It is with a heavy heart that I must report that the Mitsubishi Lancer Evo X’s production run is about to come to an end, with planned replacement. Our friends at Autoblog reported today that while no official end date has been named, Mitsubishi said the end is coming. This news is bittersweet for us North Americans, who for years jealously watched the Evo, well, evolve as a technological tour de force on the international rally circuit-especially those of us in Canada and New England where rallying actually has an audience. We begged for this car, and enthusiasts rejoiced when Mitsubishi finally green-lighted the car for these shores.
And what we got was an awesome, but also flawed car. Performance was, simply put, exceptional. The handling was unbelievable. By that, I mean one of the best handling cars I have ever driven. The steering? Kinetic. Instant. Brake feel also ranks as one of the best out there. Needless to say, acceleration and the sound from the engine room all conspired for what amounted to a tremendous amount of fun. The perfectly sized steering wheel, aluminum pedals and super supportive Recaro seats were a delight to sit on, see and touch, but I would be remiss if I did not mention the Evo’s metal shift paddles were the best I have seen in a production car. Even if I wasn’t in manual mode, I’d find myself touching them. Ok, I admit, that makes me sound a little weird, but sit in an Evo and you will understand.
Yes, the car came from econobox beginnings, and looking around the interior, the hard plastics and bland design served as constant reminders. Trunk space was pathetic, and positively inexcusable for a modern compact car. Terrible fuel economy and a tiny fuel tank make for frequent trips to the pump. Have you seen the TV commercial of the guy who walks into a gas station/convenience store to the song ‘Where Everybody Knows Your Name’ from ‘Cheers’? The ad is for a Chevy Cruze diesel, but I am guessing the song is for the local Evo owner.
But once you slip into that Recaro seat, you forgive the Evo of all its sins, because driving it is just that good. I drive a new car every week, but still, my one drive in an Evo on Connecticut’s Route 66 stands out as one of my favorite drives in years. Sure, my wife and son enjoyed the gorgeous scenery of rural Connecticut and the tunes from XMSirius satellite radio, but the fun I was having behind the wheel is immeasurable. The Evo is one of those rare cars that just begs to be driven. A car where you look for an excuse to leave the house, and always wanting to take the long way home.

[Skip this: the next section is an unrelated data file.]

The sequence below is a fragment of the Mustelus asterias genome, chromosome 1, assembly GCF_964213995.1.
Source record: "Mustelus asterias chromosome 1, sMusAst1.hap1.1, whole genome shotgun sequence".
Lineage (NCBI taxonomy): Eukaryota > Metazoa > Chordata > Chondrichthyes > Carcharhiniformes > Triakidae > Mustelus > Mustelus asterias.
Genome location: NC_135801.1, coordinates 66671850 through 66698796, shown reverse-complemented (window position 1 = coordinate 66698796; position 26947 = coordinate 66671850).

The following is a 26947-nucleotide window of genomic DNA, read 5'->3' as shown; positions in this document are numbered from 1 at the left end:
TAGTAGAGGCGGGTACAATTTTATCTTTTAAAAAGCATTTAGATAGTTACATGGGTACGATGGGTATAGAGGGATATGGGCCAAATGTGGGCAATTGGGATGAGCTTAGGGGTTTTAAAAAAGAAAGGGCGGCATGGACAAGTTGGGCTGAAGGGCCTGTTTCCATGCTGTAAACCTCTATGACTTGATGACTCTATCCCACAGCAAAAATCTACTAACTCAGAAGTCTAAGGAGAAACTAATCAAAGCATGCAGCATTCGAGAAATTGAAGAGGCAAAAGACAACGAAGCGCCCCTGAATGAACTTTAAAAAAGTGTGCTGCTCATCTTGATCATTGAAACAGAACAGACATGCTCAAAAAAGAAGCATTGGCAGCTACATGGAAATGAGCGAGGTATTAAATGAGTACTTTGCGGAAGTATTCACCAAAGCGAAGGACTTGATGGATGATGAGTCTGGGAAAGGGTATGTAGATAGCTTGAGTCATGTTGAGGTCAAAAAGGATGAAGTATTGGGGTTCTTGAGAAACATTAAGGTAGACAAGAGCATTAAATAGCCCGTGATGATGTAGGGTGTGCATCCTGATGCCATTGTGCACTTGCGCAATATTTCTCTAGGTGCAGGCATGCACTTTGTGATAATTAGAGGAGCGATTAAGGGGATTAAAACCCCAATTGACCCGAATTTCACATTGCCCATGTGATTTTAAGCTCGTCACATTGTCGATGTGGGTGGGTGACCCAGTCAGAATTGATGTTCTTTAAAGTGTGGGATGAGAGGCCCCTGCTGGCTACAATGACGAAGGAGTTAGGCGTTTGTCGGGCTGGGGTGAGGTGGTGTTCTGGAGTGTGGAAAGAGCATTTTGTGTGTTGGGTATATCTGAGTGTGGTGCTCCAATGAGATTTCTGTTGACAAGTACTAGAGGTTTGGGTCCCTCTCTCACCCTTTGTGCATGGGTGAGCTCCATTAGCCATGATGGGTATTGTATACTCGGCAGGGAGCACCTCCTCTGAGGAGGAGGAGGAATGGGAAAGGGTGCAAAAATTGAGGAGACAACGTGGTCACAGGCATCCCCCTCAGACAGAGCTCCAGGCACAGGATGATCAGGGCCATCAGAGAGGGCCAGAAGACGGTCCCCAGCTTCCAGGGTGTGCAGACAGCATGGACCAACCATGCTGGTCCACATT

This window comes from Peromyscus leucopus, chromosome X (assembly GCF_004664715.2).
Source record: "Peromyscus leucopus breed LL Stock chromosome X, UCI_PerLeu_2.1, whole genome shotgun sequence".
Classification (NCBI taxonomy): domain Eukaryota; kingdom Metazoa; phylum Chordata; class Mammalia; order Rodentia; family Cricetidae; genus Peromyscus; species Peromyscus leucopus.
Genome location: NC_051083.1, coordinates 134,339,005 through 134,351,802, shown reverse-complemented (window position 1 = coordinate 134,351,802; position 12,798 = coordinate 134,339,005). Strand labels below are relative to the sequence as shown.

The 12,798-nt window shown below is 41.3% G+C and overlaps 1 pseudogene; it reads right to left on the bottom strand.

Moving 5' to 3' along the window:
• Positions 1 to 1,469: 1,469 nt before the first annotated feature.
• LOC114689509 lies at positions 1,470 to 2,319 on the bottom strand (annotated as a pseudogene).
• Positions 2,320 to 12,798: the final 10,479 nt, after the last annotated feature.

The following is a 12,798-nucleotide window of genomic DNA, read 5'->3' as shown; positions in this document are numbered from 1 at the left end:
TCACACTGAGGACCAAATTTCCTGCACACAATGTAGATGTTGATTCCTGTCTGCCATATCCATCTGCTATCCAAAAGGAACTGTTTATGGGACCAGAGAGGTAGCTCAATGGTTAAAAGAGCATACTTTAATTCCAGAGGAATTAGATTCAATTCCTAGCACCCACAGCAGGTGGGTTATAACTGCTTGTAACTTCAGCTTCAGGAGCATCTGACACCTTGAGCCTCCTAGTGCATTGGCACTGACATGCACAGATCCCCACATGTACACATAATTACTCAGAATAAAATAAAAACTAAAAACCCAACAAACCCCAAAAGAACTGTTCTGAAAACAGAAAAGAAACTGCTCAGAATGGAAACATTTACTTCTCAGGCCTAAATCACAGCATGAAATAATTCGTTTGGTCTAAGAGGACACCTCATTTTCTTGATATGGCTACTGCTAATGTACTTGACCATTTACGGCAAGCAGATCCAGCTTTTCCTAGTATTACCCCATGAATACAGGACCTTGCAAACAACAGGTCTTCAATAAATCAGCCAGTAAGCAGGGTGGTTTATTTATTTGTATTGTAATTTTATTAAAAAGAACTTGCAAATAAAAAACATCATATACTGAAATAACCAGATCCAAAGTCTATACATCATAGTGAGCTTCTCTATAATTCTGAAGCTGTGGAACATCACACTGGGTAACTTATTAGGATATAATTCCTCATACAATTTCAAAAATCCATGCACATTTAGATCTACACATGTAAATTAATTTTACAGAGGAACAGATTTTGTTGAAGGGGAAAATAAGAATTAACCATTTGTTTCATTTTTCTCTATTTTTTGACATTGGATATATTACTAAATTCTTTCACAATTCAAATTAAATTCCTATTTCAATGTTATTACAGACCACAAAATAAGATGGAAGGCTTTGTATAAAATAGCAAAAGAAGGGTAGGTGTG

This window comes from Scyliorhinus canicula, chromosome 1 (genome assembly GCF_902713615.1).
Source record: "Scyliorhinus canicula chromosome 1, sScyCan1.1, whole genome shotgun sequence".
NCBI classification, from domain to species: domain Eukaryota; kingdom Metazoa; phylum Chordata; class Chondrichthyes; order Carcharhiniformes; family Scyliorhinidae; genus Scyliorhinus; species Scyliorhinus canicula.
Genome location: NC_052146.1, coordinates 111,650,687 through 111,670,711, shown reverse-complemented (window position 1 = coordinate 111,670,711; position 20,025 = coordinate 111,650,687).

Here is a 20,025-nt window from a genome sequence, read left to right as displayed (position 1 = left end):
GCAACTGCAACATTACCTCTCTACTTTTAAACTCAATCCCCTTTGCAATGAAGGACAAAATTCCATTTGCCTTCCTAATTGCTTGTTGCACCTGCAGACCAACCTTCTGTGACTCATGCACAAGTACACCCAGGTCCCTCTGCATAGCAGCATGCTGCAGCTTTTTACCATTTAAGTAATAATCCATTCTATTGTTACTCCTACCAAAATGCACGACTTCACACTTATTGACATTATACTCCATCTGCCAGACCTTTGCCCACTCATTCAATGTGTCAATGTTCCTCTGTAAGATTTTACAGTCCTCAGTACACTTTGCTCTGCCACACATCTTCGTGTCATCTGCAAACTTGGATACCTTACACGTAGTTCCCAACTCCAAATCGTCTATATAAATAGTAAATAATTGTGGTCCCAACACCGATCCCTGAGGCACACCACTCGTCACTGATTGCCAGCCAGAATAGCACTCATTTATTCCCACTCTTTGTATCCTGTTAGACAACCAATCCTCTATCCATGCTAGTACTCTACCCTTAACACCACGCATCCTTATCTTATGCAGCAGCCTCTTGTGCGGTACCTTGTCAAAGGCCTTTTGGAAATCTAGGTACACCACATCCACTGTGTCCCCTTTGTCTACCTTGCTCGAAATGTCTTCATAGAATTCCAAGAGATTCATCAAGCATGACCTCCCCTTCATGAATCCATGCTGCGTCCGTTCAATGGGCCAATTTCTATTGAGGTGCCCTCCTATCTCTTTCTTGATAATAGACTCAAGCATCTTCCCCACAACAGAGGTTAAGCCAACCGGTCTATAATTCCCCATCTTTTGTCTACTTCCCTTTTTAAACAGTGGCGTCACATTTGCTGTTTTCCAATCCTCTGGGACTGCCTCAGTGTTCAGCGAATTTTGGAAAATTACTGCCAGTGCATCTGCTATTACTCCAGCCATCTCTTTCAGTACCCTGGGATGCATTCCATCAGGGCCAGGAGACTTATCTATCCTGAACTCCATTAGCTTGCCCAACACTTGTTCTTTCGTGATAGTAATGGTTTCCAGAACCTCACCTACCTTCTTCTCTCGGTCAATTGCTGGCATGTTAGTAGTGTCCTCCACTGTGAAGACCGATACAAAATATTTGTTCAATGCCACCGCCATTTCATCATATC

With the loss of the Evo, our automotive world will be a little less fun. But, the car business is cut throat, and Mitsubishi is a minnow here in a shark tank. Yes, the Evo was an enthusiast favorite and served as the brand’s halo car, but the reality is Mitsubishi is making more money selling crossovers, and wants to allocate more of their resources to EV’s. The bottom line was, as harsh as it may sound, the Evo stopped making sense for Mitsubishi. The company pulled out of the World Rally Championship years ago. Subaru is introducing an all new WRX, and Mitsubishi simply has no answer. When the last generation WRX went on sale as a softer version of itself, and in hatchback form only, I found a college friend of mine traded his old WRX in for an EVO. When I asked him why, he said he was disappointed Subaru no longer offered the WRX as a four door sedan. So he just bought an Evo instead. And before you give me the ‘Oh, Americans always prefer sedans’ stereotype, I’ll have you know he’s British. When he told me of this, and knowing the WRX had sort of gone soft, I wondered if Mitsubishi would capitalize on this. Then I recalled that I once sat in his dorm room while he chomped on dried seaweed, so my friend may fit in a peculiar demographic. Subaru heard the outcries from their fans, and quickly addressed them. They made the WRX more intense, and finally delivered a four door version. And for us, the new WRX is our our own rally monster car available to us once the Evo vanishes from dealer lots. It was a hell of a ride, but I swear I will never forget my Evo trip on Route 66. And that is what makes a car great. Thank you, Mitsubishi, for giving us a taste.